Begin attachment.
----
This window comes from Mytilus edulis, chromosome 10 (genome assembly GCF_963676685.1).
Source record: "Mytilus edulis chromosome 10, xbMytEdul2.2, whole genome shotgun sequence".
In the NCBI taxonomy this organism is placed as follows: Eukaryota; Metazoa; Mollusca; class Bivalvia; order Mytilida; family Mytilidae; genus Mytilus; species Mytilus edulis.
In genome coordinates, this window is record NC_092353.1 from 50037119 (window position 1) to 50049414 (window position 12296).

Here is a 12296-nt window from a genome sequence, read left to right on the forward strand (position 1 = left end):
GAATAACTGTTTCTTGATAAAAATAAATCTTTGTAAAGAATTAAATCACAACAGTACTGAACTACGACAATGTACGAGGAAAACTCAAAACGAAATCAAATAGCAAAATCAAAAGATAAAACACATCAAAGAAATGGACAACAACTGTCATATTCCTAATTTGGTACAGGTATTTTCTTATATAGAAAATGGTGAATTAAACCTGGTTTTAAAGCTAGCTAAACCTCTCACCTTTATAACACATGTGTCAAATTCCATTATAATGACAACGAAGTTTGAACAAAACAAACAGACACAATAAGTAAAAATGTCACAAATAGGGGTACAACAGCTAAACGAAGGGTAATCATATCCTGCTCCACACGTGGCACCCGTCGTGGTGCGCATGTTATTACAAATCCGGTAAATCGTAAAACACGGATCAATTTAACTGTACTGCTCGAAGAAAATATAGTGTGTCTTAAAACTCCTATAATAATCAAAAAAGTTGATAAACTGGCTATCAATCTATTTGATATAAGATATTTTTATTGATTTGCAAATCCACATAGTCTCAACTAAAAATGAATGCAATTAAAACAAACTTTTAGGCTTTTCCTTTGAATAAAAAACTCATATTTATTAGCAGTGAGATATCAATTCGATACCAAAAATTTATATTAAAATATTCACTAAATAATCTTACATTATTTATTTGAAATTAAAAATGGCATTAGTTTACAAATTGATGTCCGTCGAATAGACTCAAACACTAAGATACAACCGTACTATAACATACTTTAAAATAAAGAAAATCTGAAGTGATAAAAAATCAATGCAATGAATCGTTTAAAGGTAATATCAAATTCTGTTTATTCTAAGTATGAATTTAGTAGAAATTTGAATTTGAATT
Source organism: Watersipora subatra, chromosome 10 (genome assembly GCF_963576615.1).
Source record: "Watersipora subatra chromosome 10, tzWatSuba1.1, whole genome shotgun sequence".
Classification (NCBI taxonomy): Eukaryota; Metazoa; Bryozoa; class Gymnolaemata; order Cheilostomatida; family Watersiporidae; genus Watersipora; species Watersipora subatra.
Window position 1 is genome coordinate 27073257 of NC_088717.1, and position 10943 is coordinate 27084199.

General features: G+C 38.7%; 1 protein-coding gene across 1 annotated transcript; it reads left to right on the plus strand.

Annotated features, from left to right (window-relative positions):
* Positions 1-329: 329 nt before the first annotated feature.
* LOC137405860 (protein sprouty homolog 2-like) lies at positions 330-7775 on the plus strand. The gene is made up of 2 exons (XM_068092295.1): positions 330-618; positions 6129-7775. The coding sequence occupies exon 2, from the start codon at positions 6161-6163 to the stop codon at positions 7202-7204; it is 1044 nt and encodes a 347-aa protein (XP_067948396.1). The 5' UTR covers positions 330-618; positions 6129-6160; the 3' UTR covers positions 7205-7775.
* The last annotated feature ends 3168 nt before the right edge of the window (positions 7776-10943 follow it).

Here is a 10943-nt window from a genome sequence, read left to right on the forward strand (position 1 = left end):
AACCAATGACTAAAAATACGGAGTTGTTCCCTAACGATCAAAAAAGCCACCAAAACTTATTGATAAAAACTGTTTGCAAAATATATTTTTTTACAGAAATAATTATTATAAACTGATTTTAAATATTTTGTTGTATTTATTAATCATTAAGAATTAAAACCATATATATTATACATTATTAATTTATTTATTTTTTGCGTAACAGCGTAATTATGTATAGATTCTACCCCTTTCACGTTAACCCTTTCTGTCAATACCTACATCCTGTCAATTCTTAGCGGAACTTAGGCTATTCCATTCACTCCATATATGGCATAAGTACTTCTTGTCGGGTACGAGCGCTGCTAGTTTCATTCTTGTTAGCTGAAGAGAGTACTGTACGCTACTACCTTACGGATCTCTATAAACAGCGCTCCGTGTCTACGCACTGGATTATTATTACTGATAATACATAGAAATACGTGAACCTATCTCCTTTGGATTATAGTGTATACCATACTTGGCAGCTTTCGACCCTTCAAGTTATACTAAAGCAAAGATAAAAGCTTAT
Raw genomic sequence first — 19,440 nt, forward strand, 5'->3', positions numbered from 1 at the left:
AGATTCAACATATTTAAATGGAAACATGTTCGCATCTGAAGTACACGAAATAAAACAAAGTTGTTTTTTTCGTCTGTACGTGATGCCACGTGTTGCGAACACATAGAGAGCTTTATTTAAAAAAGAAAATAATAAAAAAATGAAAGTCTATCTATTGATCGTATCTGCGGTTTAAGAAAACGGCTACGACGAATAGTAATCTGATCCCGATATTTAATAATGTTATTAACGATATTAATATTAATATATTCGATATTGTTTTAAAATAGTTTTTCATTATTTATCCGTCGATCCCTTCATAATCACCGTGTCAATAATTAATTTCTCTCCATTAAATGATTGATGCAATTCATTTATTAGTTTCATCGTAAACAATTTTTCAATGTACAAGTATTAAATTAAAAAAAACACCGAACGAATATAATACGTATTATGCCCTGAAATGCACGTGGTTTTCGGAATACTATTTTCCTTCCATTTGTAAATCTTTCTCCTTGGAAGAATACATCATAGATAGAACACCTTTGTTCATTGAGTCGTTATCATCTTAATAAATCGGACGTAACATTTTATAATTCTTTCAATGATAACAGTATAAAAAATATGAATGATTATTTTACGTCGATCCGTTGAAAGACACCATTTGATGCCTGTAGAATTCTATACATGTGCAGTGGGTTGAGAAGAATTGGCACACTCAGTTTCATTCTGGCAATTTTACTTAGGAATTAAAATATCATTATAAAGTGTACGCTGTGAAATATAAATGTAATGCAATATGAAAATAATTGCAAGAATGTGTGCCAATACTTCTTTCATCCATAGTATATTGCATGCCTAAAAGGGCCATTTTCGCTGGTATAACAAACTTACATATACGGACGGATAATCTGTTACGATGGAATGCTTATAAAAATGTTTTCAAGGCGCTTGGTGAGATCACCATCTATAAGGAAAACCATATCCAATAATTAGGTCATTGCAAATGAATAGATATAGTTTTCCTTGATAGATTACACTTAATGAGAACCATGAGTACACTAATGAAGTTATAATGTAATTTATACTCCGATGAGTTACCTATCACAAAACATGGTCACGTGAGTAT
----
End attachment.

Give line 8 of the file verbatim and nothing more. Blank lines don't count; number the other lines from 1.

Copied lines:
Source record: "Watersipora subatra chromosome 10, tzWatSuba1.1, whole genome shotgun sequence".